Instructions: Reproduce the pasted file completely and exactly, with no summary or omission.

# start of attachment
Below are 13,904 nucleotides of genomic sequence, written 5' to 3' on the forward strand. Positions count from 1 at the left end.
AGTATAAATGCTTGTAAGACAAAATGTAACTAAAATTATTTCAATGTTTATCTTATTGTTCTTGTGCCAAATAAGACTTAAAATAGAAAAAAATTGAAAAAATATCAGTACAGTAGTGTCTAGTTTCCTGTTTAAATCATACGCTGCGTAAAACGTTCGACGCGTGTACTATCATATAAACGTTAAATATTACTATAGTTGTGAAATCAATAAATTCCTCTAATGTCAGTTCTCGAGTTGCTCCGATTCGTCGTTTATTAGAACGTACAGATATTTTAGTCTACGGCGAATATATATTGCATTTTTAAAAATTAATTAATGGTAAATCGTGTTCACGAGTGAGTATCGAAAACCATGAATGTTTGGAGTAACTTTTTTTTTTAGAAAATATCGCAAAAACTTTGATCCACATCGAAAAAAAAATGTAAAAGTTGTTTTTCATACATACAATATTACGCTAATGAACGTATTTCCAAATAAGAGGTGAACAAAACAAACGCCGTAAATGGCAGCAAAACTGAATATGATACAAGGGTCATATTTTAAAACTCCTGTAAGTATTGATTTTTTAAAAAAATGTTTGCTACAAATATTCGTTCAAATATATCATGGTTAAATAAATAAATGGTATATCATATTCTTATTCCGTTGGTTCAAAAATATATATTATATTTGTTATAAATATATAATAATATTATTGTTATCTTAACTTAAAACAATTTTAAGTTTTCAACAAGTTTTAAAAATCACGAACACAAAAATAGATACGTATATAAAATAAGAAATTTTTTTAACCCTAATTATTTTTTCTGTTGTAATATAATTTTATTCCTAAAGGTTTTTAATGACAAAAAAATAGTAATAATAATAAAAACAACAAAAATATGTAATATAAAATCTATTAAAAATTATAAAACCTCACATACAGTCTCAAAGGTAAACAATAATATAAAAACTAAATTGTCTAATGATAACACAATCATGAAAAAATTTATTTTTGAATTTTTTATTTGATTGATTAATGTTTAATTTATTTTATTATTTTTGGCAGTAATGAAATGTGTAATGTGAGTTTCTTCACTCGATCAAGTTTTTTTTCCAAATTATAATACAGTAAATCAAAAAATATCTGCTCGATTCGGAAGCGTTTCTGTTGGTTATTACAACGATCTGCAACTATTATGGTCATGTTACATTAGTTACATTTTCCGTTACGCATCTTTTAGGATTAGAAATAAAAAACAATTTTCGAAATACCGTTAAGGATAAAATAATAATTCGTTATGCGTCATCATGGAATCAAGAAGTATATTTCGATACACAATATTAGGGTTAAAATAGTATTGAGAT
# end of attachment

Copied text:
Below are 13,904 nucleotides of genomic sequence, written 5' to 3' on the forward strand. Positions count from 1 at the left end.
AGTATAAATGCTTGTAAGACAAAATGTAACTAAAATTATTTCAATGTTTATCTTATTGTTCTTGTGCCAAATAAGACTTAAAATAGAAAAAAATTGAAAAAATATCAGTACAGTAGTGTCTAGTTTCCTGTTTAAATCATACGCTGCGTAAAACGTTCGACGCGTGTACTATCATATAAACGTTAAATATTACTATAGTTGTGAAATCAATAAATTCCTCTAATGTCAGTTCTCGAGTTGCTCCGATTCGTCGTTTATTAGAACGTACAGATATTTTAGTCTACGGCGAATATATATTGCATTTTTAAAAATTAATTAATGGTAAATCGTGTTCACGAGTGAGTATCGAAAACCATGAATGTTTGGAGTAACTTTTTTTTTTAGAAAATATCGCAAAAACTTTGATCCACATCGAAAAAAAAATGTAAAAGTTGTTTTTCATACATACAATATTACGCTAATGAACGTATTTCCAAATAAGAGGTGAACAAAACAAACGCCGTAAATGGCAGCAAAACTGAATATGATACAAGGGTCATATTTTAAAACTCCTGTAAGTATTGATTTTTTAAAAAAATGTTTGCTACAAATATTCGTTCAAATATATCATGGTTAAATAAATAAATGGTATATCATATTCTTATTCCGTTGGTTCAAAAATATATATTATATTTGTTATAAATATATAATAATATTATTGTTATCTTAACTTAAAACAATTTTAAGTTTTCAACAAGTTTTAAAAATCACGAACACAAAAATAGATACGTATATAAAATAAGAAATTTTTTTAACCCTAATTATTTTTTCTGTTGTAATATAATTTTATTCCTAAAGGTTTTTAATGACAAAAAAATAGTAATAATAATAAAAACAACAAAAATATGTAATATAAAATCTATTAAAAATTATAAAACCTCACATACAGTCTCAAAGGTAAACAATAATATAAAAACTAAATTGTCTAATGATAACACAATCATGAAAAAATTTATTTTTGAATTTTTTATTTGATTGATTAATGTTTAATTTATTTTATTATTTTTGGCAGTAATGAAATGTGTAATGTGAGTTTCTTCACTCGATCAAGTTTTTTTTCCAAATTATAATACAGTAAATCAAAAAATATCTGCTCGATTCGGAAGCGTTTCTGTTGGTTATTACAACGATCTGCAACTATTATGGTCATGTTACATTAGTTACATTTTCCGTTACGCATCTTTTAGGATTAGAAATAAAAAACAATTTTCGAAATACCGTTAAGGATAAAATAATAATTCGTTATGCGTCATCATGGAATCAAGAAGTATATTTCGATACACAATATTAGGGTTAAAATAGTATTGAGAT